I’ve visited Nuremberg in Summer and my neck was cramped looking at beautiful old architecture, and the old city has always something to offers. The streets of Nuremberg during Christmas season are endless, chaotic,but really unforgettable. There’s always something to explore, to see and even if your feet already aches from walking, then just take a break and melt into the crowd.
Time to rekindle your childhood in the Kinder Weihnachtmarkt.The fairground is beautifully decorated with Nativity stalls, snowmen, sleighs and a winter wonderland for children. It offers lots of food stalls as well as toys stalls so it’s a perfect timing for gift buying too. I went to this Kinder Weihnachtsmarkt when the Christkindlesmarkt is too crowded for my daughter and I am even afraid to get lost!
Or kiss your Honey while taking a quick stop on this Mistletoe bundle!
The world is your Oyster when it comes to food while you are in the Market. You find every type of food depends on your taste. The only downside is if you get a place to sit! On our visit we tried dome Balkan food and despite that its quite expensive, we were not disappointed with the taste.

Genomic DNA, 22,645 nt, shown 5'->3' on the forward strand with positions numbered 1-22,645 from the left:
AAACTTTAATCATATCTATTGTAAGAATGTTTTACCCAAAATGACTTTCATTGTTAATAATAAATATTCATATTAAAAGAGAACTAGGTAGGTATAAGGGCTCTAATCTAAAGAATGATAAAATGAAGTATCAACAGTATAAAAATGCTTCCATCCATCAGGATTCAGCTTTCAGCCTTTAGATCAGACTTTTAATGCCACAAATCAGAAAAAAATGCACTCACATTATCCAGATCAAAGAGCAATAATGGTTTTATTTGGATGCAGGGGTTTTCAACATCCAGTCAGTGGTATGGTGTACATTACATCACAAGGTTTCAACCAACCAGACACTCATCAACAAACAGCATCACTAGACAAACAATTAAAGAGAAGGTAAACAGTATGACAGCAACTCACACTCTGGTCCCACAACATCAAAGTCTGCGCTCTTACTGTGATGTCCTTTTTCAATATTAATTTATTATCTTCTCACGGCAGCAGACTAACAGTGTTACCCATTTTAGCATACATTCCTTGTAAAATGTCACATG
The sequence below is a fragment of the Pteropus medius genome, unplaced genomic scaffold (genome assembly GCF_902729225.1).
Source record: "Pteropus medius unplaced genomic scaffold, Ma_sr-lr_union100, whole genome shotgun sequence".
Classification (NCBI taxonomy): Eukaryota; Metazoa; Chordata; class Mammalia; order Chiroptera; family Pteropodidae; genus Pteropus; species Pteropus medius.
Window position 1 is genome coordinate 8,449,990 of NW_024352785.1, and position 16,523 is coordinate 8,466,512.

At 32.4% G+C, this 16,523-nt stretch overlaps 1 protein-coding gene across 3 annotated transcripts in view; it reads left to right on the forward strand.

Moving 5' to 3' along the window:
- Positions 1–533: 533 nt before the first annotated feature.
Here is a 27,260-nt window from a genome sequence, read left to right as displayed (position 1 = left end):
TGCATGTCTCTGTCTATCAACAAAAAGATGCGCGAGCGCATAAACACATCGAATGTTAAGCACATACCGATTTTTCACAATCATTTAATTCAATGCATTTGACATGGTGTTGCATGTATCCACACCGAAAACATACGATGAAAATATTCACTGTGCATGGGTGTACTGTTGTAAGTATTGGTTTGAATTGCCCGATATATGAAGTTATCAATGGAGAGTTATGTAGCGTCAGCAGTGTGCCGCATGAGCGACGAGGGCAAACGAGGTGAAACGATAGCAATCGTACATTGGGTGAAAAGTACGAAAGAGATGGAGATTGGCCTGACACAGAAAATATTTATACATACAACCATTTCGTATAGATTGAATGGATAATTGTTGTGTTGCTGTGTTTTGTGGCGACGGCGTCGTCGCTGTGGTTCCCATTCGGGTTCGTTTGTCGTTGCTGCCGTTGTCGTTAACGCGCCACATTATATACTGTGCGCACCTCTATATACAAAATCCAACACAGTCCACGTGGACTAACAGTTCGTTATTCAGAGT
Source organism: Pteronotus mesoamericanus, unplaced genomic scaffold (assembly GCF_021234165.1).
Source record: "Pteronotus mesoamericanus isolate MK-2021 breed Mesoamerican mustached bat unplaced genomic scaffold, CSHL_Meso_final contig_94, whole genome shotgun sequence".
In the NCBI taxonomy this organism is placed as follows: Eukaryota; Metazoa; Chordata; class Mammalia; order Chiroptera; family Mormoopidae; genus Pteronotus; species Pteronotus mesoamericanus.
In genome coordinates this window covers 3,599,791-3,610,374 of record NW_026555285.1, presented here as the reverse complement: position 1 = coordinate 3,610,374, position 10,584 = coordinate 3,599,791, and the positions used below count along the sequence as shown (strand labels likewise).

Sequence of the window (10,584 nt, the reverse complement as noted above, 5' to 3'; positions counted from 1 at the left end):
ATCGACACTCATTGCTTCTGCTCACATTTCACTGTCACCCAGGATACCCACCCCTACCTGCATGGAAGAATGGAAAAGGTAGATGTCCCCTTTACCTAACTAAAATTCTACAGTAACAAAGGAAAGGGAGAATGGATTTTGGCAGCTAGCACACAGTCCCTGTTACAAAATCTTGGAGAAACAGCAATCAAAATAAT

There are thousands of Christmas Markets all over Germany and you can never have enough or shortage of it. Even our local Ingolstädter Christkindlemarkt can never be ignored but then if you have the chance to visit a Christmas Market, then go to something that worth the travel–and that is the Nürnberger Christkindlmarkt! I’ve just read that it’s almost 400 years old since the earliest writing about it was since 1628!
Nürnberg left me an impression and continue to do so… I wish it does the same to you. Maybe on my next visit, I’ll discover something else. From the mystical Kaiserburg Old Castle up to the overwhelming Tiergarten, I’ll leave you with endless options. My writing is not enough , you should be able to experience it with your own eyes.If there’s a market that I would like to bring my family in Philippines to see–then it is here.
What do you think of German Christmas Markets?
Here in Germany we have 2nd day of Christmas so here’s wishing you all Happy 2nd Day of Christmas and a Happy New Year! Until next time.
William Blake –
“Ah Sunflower, weary of time,
Who countest the steps of the sun,
Seeking after that sweet golden clime,
Where the traveller’s journey is done.
Where the youth pined away with desire,
And the pale virgin shrouded in snow,
Arise from their graves, and aspire,
Where my Sunflower wishes to go!”
I have never seen sunflowers in my life for I think more than 8 years and seeing them once again brings back summer memories. Back then in my home country, I saw them quite often but not in Kuwait. Yes, I saw some bulbs in flower shops, but not really the same wild sunflower fields that I knew.